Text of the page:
Visual Inspiration that pushes your intent to purchase fashion is everywhere – From a beautiful summer dress spotted on your favourite blogger on Instagram to the perfect pair of leather boots on the street. The process from inspiration to sale – inspiration, search and then finally purchase – has traditionally been broken and not smooth.
The Future of E-commerce
Global smartphone users are estimated to cross 6 billion mark by 2020, says Baidu. This implies that over 6 billion people will have access to the camera of their phone on a daily basis. It also estimates that m-commerce purchases will make up 49 percent of total online retail commerce in 2020, a significant increase from 29 percent in 2015.
Given the growth in smartphone users and m-commerce purchases, e-commerce players ought to make the purchase journey of a customer easier. This has led to e-commerce players such as ASOS to build their Reverse Image Search tool. It allows customers to take a picture of something they like and use it to search for similar products in ASOS’s product catalog.
ASOS (est. 2000) is a fashion retailer, which offers fashion products for men and women. The company sells more than 85,000 branded and own-brand products for men and women through its localised mobile and web platforms in the UK, the US, Australia, France, Germany, Spain, Russia and Italy. The company had 13.4 million active customers (customers who shopped at ASOS in the last 12 months) as of December 2016.
ASOS launched the ‘Style Match’ feature in the US in March 2018 for iOS and Android App versions. Users can search for their favourite items using keywords or upload a picture of an item they really loved in the Search Bar. ASOS returns search results with the exact items visitors are searching for or akin to something they’re looking for.
How does Visual Search Work?
In Image search – a text-based query is taken and the best image/visual match is returned. This is quite different than the modern visual search method. Visual search – takes an image as its ‘query’, instead of text like in Image Search.
Visual Search employs a method called ‘Computer Vision’ – a subfield of machine learning – that helps computers to locate, identify and analyse images the same way a human being would and provide appropriate outputs.
Steps in Visual Search –
1. Query Understanding: Here the system derives information about the product from the image. Information such as colours, visual features and category.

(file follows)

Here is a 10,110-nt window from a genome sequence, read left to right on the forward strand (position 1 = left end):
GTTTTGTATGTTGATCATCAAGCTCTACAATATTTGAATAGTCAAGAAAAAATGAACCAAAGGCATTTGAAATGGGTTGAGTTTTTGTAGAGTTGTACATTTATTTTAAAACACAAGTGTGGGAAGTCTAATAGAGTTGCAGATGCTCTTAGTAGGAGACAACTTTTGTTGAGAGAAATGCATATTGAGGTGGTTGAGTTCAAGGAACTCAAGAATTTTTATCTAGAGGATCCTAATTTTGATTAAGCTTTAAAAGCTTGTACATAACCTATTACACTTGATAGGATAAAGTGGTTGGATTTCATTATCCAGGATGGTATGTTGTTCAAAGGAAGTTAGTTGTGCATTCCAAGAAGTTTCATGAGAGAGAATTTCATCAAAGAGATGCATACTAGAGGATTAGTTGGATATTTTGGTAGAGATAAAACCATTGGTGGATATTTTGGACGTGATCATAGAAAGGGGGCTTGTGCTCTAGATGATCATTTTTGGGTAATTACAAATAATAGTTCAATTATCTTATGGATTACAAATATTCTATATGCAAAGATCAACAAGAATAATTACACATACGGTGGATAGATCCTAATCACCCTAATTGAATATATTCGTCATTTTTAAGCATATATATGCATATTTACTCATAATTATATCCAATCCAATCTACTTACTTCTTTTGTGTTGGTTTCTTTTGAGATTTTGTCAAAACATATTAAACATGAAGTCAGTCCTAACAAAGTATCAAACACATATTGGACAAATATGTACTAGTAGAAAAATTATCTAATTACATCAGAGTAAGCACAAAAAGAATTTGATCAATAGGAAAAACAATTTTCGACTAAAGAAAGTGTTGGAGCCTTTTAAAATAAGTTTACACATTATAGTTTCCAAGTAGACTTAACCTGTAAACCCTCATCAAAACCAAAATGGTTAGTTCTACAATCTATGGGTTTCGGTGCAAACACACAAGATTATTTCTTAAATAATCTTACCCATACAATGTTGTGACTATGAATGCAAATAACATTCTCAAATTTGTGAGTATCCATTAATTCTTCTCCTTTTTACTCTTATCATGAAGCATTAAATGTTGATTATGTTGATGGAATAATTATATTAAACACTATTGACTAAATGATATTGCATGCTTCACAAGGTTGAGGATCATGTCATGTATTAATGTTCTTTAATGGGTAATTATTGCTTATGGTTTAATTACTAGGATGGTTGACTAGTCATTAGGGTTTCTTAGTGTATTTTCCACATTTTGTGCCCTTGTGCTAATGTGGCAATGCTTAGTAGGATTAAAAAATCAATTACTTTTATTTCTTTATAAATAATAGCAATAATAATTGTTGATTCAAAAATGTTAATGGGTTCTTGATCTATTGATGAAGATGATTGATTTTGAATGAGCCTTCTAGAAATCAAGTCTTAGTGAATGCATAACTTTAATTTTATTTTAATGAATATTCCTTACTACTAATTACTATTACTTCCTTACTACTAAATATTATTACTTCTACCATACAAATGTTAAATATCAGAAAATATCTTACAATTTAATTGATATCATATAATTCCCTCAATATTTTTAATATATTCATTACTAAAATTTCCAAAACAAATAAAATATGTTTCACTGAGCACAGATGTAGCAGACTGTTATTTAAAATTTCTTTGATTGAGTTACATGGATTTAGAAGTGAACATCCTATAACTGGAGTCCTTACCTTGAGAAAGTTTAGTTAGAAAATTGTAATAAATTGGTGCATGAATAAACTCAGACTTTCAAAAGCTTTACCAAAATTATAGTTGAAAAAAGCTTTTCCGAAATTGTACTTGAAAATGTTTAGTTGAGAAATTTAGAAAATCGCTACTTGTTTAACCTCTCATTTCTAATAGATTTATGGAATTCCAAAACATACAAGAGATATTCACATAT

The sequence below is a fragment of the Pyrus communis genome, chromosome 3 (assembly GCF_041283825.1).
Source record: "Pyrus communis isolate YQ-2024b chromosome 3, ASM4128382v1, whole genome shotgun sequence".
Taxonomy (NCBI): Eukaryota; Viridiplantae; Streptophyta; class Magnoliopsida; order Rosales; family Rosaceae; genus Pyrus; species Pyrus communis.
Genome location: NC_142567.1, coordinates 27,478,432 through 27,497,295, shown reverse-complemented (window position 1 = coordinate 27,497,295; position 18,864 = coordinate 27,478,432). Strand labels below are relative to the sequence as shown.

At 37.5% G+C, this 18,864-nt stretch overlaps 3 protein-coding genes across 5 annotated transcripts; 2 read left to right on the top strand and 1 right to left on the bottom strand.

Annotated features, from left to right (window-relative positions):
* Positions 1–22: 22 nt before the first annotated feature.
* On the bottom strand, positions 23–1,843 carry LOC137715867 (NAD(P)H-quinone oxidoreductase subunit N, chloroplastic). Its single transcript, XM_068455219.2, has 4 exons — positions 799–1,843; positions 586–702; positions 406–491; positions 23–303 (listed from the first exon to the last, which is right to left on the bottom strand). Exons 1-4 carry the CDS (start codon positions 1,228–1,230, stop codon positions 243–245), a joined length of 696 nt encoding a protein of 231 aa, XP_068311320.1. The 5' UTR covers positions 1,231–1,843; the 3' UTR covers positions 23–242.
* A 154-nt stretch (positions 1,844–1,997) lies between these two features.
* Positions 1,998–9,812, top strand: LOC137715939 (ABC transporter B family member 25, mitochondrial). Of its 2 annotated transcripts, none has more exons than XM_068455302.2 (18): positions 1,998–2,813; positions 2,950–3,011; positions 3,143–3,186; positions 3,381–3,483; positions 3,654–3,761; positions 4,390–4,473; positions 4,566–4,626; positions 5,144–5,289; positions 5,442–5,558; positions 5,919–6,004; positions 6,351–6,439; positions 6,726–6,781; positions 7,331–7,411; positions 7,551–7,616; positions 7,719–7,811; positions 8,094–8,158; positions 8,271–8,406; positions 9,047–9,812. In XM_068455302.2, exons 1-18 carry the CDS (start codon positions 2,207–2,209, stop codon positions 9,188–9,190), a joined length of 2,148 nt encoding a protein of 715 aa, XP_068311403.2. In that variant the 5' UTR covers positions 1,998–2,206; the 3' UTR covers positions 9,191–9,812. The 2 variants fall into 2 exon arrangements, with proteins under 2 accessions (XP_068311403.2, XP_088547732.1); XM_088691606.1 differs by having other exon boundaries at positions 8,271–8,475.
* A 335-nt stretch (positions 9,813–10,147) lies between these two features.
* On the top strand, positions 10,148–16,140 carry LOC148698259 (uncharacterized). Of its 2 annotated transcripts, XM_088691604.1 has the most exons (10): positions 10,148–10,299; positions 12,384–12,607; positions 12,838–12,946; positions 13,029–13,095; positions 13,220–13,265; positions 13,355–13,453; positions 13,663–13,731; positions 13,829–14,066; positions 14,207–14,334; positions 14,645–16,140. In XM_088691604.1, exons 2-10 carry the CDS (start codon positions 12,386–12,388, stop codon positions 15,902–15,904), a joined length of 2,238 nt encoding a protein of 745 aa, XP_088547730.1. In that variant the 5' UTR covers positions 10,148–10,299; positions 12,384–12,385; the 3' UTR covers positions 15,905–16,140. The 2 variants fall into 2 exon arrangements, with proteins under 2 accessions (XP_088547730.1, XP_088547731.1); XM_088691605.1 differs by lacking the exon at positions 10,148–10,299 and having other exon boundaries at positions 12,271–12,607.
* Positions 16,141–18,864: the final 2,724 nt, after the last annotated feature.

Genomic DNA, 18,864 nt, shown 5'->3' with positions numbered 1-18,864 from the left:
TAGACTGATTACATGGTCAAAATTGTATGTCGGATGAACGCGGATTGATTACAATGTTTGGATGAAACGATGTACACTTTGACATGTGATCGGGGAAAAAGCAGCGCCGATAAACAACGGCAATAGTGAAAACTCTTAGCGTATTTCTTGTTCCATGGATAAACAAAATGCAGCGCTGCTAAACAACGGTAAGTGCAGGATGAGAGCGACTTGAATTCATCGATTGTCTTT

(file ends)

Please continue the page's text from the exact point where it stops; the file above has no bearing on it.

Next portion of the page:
2. Object Detection: An image may contain multiple objects. Object detection uses Machine Learning to detect the relevant objects using previous search history trends. The machine learns what objects customers have been interested in. The system uses positive feedback loops to determine if the searches are correct — if users engaged with results for a dress, then it was probably a dress. With that, the system has lots of ways to train these machine learning algorithms.
3. Object Search and Output Matching: Given an input image, the system finds the most visually similar objects from its product catalogue with similar attributes and characteristics. The system then maps those items to the original image and returns search results most relevant and similar to the query image using AI.
Why is Visual Search Important to ASOS?
Fashion is visual in nature and as a user when you’re searching for something you might use text which differs from person to person. Google Search or website may give different search results for 2 people looking for the same item. Visual Search is hassle free and requires fewer clicks to arrive at a product. Ease of product discovery and fewer number of steps will result in a better product funnel. Users don’t have to page through the retailer’s 85000+ inventory list anymore, this feature does the ‘fashion legwork’.
In summary, if customers use these tools – we will witness a huge shift in the way purchases are made. Customers when in retail stores can click pictures and search for products on various shopping apps to find the most economic option. This will have a huge impact on ‘brick and mortar’ and e-commerce retailers both, forcing them to either offer products that can’t be found online or better prices. Either way – The customer wins!
Challenges and Next Steps
- Items such as clothing and footwear can have very minute and subtle differences that can become very difficult for an algorithm to detect.
- These hurdles can become more challenging since the style matches are dependent on the image quality from the user. Poor image quality could lead to incorrect style matches and a bad user experience eventually.
- Popular item searches could also navigate customers to items which are out of stock and could eventually lead the customer to get dropped off.
For companies such as ASOS who have invested in building a Reverse Image Search tool, the questions above merit some thought as consumers continue to consume content and purchase more and more digitally.
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